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Stories of resilience and nostalgia

We hear from Mohammed Ismail, Coordinator of Living Streets’ South London Somali Men’s Group about their 30km walk across London to celebrate National Walking Month, bringing members of many communities together with a shared purpose.  

On May 27th our group, the South London Somali Men’s Group set off just after 7.30am from Old Kent Road, Southwark after a traditional Somali breakfast beer (liver) pancakes and bur (a type of doughnut) . As a group we walked through parts of Lambeth, the City of Westminster, Kensington, Chelsea, Hammersmith, Fulham and to Southall, Ealing.  

The mood was good, with most people in deep conversations as well as encouraging each other to keep going at a steady pace. Most of the walk was done via the Grand Union Canal and we saw many people walking and cycling as well as passing barges who waved at us, recognising us as a Living Streets group.  

A group of men dressed in Living Streets tshirts stand under an underpass
a group of men in living streets tshirts walk by a canal path on a sunny day

Despite its narrow paths, the route we’d chosen provided a traffic-free, low car emission alternative haven. It was both peaceful and a change from the usual sounds and scents of the busy urban walking routes and we enjoyed the sounds of birds and flowing water as we navigated the canal. When we got halfway through our 30km walking challenge which had brought us out on this sunny bank holiday, you could visibly see the relief and enthusiasm on the faces of the group. 

At the start of the Canal part of the walk we were joined by Rowan, from Living Streets who interviewed members of the group and captured some photos of us. 

Rowan said “I met the group for a stroll through Little Venice – you could instantly tell that the members share a strong bond. I spoke with Mohammed about the challenges and joys of bringing people together to improve their community, and how walking has a soothing effect on the mind. Everyone was in high spirits and looking forward to their walk in the sunshine." 

Stories of resilience, hobbies, mental health, and autism in the Somali diaspora were all shared within people’s conversations. There was a real sense of nostalgia among the Somali men during the walk in the late 1980s we used to walk very long distances due to lack of public transport because of the war in Somalia.  

Building on the success of the South London Somali Women’s group who lead walks in Southwark and Lambeth, South London Somali Men’s group formed as a Living Streets group this year. We are also affiliated with Uffo Athletic and Leisure Group, a not-for-profit organisation set up in 2020 to increase physical activity in the Somali, Muslim and wider communities in London funded by Impact on Urban Health.   

Since September 2023 we have reached over 50 Somali men who regularly attend our twice weekly led walks. The 30km walk along the canal was just one of two events we held to celebrate National Walking Month and to highlight the magic and benefits of walking. The other successful event was an Air Quality workshop to understand the impact of high levels of air pollution on the health of local communities.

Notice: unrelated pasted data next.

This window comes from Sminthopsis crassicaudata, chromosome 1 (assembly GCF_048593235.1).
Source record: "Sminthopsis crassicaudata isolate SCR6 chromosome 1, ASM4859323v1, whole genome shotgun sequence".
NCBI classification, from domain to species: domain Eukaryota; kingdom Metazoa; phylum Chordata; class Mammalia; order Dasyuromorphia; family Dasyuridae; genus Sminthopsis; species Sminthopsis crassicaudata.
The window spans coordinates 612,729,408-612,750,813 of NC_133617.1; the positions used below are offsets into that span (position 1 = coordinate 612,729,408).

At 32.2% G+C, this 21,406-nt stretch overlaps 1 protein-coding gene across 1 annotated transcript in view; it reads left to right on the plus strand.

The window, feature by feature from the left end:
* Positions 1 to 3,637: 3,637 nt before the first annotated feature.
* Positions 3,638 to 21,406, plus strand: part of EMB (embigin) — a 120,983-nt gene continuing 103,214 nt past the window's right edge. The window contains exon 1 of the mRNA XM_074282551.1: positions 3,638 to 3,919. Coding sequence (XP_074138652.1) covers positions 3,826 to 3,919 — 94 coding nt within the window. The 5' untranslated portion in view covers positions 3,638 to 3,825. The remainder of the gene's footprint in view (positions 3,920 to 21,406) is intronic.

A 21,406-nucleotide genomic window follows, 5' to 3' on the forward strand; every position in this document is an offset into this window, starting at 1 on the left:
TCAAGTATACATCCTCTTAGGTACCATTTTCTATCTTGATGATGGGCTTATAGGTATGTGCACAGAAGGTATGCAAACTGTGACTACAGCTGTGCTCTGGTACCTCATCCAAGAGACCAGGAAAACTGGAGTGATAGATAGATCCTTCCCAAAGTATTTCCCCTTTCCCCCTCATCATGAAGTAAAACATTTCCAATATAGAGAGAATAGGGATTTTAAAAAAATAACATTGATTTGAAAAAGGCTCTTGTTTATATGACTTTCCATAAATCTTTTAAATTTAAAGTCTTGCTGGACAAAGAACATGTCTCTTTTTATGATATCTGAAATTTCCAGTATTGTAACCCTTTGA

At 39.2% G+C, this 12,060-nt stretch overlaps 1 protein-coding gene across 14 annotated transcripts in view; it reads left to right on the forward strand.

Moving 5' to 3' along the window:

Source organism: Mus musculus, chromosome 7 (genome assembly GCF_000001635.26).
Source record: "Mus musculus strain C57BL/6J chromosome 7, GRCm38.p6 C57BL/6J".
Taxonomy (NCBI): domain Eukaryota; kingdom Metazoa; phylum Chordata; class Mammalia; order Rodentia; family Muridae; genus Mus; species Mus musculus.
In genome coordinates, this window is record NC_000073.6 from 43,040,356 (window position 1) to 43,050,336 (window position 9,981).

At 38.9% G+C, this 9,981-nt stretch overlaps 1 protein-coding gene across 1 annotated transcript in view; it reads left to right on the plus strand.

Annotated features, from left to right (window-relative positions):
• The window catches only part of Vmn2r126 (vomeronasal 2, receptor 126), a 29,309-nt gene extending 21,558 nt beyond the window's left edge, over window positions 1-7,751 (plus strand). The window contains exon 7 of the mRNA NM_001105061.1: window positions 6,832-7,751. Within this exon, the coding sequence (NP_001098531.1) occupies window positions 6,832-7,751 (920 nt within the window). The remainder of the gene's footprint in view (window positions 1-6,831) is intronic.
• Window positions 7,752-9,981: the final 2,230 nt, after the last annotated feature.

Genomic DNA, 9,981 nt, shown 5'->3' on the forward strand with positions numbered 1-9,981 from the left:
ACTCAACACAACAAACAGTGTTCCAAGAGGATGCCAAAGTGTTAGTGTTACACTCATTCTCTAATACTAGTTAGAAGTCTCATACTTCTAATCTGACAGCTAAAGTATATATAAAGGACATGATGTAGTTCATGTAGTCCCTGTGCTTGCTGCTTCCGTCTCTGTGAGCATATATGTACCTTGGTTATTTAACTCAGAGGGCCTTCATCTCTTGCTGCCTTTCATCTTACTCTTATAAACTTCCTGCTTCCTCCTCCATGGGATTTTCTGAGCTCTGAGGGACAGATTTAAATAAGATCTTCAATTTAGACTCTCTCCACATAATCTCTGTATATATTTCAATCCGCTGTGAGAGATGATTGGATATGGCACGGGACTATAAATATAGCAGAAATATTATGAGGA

It was part of the Citizen’s Science project, led by Dr Diana Varaden at Imperial College London, to track natural indicators as measures of air quality in the streets we walk every day. The workshop was well attended by local Somali men, where we learned about the sources of pollution, as well as the short-term and long-term effects of air pollution. Mayor of Southwark, Cllr Naima Ali attended and gave a keynote speech to show her support for the event and work we do in the community. 

Mohammed stands by a projector screen that says The Air We Breathe
A group of men smiling walk underneath an underpass wearing green living streets tshirtd

We now have a better understanding of air pollution and know how to measure air quality around Burgess Park, where our group walks. The results will be available later this year, which will help us decide if our current walking routes are deemed as safe to walk in terms of air quality. Moreover, the recommendations from the Citizen’s Science project will be an important outcome for our group and we hope to feel represented when we haven’t before. 

Living Streets supports groups who feel disempowered in their communities and are impacted by poor air quality.

Read about Sheffield Environment Movement, a group who are using citizen science to educate and empower communities to better understand their environment and call for local change. 

A graphic of three people walking

Engaging change makers 

We are grateful for funding from European Climate Foundation to be able to centre the work of communities in our campaigning approach. 

A graphic of a person walking with a backpack

About the author

Aisha Hannibal

Engagement Manager, Living Streets

[email protected]